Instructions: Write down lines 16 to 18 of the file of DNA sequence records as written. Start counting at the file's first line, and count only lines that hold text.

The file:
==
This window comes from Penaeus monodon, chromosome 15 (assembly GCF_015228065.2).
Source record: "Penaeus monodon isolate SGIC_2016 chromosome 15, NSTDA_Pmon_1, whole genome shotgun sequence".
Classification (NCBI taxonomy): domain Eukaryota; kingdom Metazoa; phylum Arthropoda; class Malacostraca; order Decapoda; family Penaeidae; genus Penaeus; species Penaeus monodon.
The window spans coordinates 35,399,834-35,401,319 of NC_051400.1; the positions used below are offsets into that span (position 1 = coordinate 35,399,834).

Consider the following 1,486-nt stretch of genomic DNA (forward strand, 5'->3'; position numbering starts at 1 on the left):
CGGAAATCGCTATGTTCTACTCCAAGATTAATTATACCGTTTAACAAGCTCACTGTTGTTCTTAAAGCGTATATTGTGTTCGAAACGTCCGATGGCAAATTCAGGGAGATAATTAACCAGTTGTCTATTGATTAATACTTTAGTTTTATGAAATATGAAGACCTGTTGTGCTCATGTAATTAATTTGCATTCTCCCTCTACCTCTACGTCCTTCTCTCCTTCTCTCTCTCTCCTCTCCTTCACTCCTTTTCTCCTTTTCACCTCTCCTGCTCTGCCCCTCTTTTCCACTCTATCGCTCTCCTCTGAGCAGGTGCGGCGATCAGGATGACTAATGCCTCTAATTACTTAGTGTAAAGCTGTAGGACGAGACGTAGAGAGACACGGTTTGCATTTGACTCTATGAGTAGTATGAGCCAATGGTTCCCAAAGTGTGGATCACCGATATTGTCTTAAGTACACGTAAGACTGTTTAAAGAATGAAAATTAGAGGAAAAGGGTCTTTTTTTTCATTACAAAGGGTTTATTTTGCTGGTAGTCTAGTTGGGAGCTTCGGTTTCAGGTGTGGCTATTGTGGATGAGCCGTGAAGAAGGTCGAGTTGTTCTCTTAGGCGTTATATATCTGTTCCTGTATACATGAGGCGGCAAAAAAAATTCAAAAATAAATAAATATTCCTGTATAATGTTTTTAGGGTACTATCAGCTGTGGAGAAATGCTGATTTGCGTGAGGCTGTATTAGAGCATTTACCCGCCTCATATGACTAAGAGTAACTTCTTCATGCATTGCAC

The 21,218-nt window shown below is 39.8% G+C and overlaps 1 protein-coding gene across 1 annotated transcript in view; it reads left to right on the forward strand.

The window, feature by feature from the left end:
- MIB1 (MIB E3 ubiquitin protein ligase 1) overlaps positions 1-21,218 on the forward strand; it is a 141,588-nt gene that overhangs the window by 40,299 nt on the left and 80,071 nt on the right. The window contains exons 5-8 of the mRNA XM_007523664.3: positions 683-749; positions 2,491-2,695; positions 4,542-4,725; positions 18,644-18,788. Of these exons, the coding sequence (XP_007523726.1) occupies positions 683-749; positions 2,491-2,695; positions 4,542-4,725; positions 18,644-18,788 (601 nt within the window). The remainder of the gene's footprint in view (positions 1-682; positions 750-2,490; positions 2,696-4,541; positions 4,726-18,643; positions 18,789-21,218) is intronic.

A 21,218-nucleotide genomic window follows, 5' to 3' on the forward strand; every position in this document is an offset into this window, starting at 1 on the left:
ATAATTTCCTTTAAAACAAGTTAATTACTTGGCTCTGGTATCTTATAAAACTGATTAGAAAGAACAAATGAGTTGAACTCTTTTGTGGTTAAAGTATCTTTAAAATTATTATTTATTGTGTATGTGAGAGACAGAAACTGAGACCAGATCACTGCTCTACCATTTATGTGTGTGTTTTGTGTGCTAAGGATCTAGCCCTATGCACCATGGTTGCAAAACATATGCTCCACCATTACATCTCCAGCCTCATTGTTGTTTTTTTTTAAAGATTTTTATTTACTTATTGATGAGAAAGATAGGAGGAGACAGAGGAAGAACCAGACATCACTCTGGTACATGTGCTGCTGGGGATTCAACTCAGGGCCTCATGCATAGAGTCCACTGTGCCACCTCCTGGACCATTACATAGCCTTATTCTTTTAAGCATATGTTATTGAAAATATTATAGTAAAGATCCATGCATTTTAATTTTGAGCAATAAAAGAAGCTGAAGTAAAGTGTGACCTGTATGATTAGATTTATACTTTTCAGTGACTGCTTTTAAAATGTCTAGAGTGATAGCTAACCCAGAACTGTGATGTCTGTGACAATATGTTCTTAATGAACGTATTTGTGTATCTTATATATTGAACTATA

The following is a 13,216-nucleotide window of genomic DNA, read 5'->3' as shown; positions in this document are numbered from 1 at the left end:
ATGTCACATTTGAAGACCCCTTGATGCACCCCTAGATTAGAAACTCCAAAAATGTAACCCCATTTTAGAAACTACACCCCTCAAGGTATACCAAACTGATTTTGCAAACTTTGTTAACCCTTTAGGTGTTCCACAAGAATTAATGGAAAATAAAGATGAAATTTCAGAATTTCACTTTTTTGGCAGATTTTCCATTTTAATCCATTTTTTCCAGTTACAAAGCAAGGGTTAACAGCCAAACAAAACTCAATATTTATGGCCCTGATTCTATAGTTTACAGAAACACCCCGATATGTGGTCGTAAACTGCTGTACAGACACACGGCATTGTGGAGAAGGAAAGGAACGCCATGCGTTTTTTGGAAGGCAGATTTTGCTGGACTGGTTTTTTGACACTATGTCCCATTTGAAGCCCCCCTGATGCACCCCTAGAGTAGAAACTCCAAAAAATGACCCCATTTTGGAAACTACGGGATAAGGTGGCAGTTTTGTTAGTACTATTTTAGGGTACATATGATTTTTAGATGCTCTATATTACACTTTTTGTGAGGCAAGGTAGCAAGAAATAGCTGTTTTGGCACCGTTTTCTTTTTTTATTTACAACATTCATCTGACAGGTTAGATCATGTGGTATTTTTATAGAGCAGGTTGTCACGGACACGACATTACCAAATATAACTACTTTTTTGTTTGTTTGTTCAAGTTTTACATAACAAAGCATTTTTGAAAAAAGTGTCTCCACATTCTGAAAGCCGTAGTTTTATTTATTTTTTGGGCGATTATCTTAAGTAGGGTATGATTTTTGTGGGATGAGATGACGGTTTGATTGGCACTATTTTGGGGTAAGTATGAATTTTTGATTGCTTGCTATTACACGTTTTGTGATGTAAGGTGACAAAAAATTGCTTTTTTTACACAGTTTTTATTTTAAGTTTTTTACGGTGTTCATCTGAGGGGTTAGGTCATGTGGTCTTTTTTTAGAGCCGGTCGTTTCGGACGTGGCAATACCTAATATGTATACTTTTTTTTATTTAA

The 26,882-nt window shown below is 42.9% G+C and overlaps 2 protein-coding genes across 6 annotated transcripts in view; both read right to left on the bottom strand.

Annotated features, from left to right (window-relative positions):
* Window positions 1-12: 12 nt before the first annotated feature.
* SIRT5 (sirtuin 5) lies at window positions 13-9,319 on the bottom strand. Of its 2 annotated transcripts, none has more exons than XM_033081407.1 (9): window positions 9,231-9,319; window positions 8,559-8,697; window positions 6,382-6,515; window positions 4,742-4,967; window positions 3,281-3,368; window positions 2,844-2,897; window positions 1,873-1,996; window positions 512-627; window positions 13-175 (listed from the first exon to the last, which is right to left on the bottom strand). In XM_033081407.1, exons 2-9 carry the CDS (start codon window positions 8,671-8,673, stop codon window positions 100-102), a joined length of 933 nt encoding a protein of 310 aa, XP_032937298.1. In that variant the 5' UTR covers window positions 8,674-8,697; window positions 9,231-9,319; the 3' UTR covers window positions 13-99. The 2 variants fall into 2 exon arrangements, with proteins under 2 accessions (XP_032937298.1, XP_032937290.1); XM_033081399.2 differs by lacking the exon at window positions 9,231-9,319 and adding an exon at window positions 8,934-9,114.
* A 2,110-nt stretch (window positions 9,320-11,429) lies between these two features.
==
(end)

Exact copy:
* Window positions 1-12: 12 nt before the first annotated feature.
* SIRT5 (sirtuin 5) lies at window positions 13-9,319 on the bottom strand. Of its 2 annotated transcripts, none has more exons than XM_033081407.1 (9): window positions 9,231-9,319; window positions 8,559-8,697; window positions 6,382-6,515; window positions 4,742-4,967; window positions 3,281-3,368; window positions 2,844-2,897; window positions 1,873-1,996; window positions 512-627; window positions 13-175 (listed from the first exon to the last, which is right to left on the bottom strand). In XM_033081407.1, exons 2-9 carry the CDS (start codon window positions 8,671-8,673, stop codon window positions 100-102), a joined length of 933 nt encoding a protein of 310 aa, XP_032937298.1. In that variant the 5' UTR covers window positions 8,674-8,697; window positions 9,231-9,319; the 3' UTR covers window positions 13-99. The 2 variants fall into 2 exon arrangements, with proteins under 2 accessions (XP_032937298.1, XP_032937290.1); XM_033081399.2 differs by lacking the exon at window positions 9,231-9,319 and adding an exon at window positions 8,934-9,114.
* A 2,110-nt stretch (window positions 9,320-11,429) lies between these two features.